Medications to Improve Population Health
First-of-its-Kind Research Center Focuses on Intersection of Population Health and Pharmacoepidemiology
May 4 — A unique, new research center based out of the University of Houston College of Pharmacy aims to improve population health outcomes through education, research and service initiatives focused on the multidisciplinary field of pharmacoepidemiology, a bridge science that examines the use and effects of drugs in large populations.
The Center for Population Health Outcomes and Pharmacoepidemiology Education and Research (P-HOPER Center) is the first of its kind in the nation to study population health outcomes through the lens of pharmacoepidemiology, whereas most population health centers in the U.S. geared toward overall public health perspectives, such as how the social environment and health care system position in hierarchies, social connection and networks affect health. The new center was approved by the university's Research and Scholarship Committee on April 21.
"These synergic areas (population health and pharmacoepidemiology) are of national importance as many of the population health goals require pharmaceutical products, such as vaccines, medicinal agents and others for the prevention and treatment of diseases," said center director Rajender R. Aparasu, Ph.D., FAPhA, UHCOP Mustafa & Sanober Lokhandwala Endowed Professor and chair of the college's Department of Pharmaceutical Health Outcomes and Policy.
"Our center is uniquely positioned to strengthen the partnership between public health and pharmacy, help remove the barriers to collaborations, and promote the integration of population-based pharmaceuticals outcomes assessment into community health needs assessments, disease surveillance, and monitoring of health outcomes."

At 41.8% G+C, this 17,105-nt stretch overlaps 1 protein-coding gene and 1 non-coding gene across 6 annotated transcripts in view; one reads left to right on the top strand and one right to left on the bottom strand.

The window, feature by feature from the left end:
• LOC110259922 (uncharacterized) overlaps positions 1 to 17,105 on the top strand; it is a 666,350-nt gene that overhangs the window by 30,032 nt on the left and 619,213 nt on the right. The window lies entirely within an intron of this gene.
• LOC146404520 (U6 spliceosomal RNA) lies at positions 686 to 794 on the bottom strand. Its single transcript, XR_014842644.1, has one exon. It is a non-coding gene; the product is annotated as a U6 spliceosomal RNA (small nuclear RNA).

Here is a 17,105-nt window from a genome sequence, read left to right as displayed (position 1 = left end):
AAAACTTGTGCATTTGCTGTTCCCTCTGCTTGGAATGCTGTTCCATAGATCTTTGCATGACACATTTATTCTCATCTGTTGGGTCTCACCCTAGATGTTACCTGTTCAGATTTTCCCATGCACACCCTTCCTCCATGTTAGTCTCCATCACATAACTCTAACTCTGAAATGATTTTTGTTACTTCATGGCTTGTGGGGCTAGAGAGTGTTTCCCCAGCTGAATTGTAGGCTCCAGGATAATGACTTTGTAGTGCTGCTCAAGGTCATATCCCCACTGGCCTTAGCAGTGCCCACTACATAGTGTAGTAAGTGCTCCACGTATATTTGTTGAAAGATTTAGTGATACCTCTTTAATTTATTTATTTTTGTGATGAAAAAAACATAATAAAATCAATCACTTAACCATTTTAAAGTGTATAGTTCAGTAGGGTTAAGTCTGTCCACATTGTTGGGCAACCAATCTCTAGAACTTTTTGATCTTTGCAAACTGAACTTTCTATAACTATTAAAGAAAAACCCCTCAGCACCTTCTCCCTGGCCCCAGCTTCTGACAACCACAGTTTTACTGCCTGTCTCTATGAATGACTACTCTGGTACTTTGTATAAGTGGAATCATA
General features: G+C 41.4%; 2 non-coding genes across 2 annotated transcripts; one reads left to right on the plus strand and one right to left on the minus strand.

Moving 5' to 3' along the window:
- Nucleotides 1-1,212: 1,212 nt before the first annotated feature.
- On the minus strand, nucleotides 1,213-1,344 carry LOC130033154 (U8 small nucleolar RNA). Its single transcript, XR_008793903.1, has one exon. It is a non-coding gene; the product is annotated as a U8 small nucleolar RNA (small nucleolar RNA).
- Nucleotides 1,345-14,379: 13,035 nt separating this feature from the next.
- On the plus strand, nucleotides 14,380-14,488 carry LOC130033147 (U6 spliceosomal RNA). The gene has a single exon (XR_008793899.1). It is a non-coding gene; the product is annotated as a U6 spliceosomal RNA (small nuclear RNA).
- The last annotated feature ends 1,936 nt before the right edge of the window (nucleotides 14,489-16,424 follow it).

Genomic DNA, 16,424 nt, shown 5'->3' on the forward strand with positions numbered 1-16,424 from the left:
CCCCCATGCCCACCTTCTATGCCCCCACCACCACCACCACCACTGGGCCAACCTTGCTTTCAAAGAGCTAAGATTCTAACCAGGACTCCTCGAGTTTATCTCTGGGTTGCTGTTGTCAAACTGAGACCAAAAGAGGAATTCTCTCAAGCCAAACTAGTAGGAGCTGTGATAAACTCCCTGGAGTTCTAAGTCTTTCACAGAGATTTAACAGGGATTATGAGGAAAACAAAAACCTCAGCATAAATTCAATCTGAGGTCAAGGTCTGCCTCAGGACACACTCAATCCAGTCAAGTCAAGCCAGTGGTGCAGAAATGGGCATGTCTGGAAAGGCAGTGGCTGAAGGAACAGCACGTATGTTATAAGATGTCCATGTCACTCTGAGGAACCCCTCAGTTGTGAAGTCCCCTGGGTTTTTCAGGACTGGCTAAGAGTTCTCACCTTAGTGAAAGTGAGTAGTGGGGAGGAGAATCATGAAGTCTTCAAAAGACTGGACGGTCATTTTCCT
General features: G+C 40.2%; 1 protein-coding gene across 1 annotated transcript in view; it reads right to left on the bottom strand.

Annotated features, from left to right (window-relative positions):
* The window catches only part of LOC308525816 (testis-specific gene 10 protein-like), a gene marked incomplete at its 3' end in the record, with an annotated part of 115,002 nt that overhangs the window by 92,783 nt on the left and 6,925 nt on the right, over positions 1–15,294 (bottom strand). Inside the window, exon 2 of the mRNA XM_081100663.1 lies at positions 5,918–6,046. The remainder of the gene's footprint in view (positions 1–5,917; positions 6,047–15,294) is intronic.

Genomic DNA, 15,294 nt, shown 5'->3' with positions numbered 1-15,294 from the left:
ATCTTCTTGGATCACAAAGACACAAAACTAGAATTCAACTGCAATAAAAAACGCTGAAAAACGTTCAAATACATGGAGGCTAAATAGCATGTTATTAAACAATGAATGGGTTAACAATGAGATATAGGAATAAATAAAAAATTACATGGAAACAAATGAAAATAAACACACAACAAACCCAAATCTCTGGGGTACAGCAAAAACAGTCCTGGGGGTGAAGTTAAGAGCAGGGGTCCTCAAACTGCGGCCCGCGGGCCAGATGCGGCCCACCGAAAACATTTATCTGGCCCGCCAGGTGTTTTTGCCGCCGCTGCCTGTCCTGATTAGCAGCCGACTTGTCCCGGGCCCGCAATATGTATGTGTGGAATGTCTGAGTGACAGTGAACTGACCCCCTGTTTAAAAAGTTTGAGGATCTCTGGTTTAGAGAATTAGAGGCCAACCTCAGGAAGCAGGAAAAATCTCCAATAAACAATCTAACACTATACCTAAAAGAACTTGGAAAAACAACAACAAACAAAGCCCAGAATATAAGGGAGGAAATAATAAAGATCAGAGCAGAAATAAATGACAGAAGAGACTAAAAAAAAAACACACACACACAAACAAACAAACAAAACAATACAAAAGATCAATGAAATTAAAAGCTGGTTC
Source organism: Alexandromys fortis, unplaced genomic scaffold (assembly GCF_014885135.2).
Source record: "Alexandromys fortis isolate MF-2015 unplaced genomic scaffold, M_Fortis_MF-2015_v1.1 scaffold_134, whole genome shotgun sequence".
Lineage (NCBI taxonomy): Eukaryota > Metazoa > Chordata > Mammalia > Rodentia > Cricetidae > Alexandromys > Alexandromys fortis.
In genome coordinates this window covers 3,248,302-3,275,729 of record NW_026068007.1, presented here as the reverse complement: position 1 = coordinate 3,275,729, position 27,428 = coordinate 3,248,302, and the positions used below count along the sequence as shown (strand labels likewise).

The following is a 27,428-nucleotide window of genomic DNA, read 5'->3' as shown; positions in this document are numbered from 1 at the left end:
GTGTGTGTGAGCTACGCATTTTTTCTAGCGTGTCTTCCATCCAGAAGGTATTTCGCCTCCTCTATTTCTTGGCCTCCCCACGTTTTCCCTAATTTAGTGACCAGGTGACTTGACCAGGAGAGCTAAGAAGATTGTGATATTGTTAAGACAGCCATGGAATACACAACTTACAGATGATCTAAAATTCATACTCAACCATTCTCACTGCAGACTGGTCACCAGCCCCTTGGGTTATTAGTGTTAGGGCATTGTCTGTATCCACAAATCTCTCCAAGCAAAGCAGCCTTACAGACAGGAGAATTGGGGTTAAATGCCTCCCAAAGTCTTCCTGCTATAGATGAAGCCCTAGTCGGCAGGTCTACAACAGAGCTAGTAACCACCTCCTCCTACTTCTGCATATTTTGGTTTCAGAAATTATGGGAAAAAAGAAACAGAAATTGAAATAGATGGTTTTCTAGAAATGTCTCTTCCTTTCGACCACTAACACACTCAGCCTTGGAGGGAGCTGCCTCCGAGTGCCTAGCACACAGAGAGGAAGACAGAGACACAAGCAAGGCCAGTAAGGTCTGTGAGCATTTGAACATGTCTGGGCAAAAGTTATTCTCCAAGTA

Within the area of education, the center aims to offer professional development and academic experiences to undergraduate, professional and graduate students interested in population health and pharmacoepidemiology. Student programs are expected to include mentorship, internships, fellowships and interdisciplinary programs designed to improve knowledge, skills and technical abilities through innovative and collaborative research, education and practices.
Population health improvement requires research and interventions from complementary disciplinary approaches such as medicine, pharmacy, nursing, psychology, data science, epidemiology, economics, health services research, humanities and public policy. In the research sphere, the center and its members are positioned to build on existing collaborations and create new ones among health professionals, health care providers and community members aimed at reducing health disparities and achieving health equity.
Creation of educational programming for practitioners and researchers, such as seminars, symposia and continuing education programs, also are envisioned to provide opportunities for practitioners and researchers to engage in knowledge dissemination and collaboration under the overall goal of improving population health outcomes in Houston, Texas and nationwide.
In Houston specifically, the intersection of chronic diseases and poverty/uninsured status among portions of the local population present short- and long-term implications for health outcomes. For example, approximately 22% of Houstonians lack health insurance compared to nearly 9% of the U.S. population and more than 20% of Houstonians live below the Federal Poverty Level compared to 14% of the U.S. population. Among chronic health conditions, for example, adult diabetes in Houston is 3% higher than the Texas average and almost 5% higher than the U.S. average.
Serving with Aparasu as inaugural members of the center are fellow UHCOP faculty members Hua Chen, Ph.D., M.D., who also serve as P-HOPER Center assistant director; Susan Abughosh, Ph.D., professor; E. James Essien, DrPH, M.D., professor; and Jeffrey Sherer, Pharm.D., BCGP, clinical professor.
"The dual mission of the center to develop critical research and education initiatives designed to analyze and improve our global health outcomes and to create effective and innovative healthcare approaches for the citizens of Texas and beyond has great potential benefits," noted UHCOP Dean F. Lamar Pritchard, Ph.D., R.Ph., in a letter of support for the center.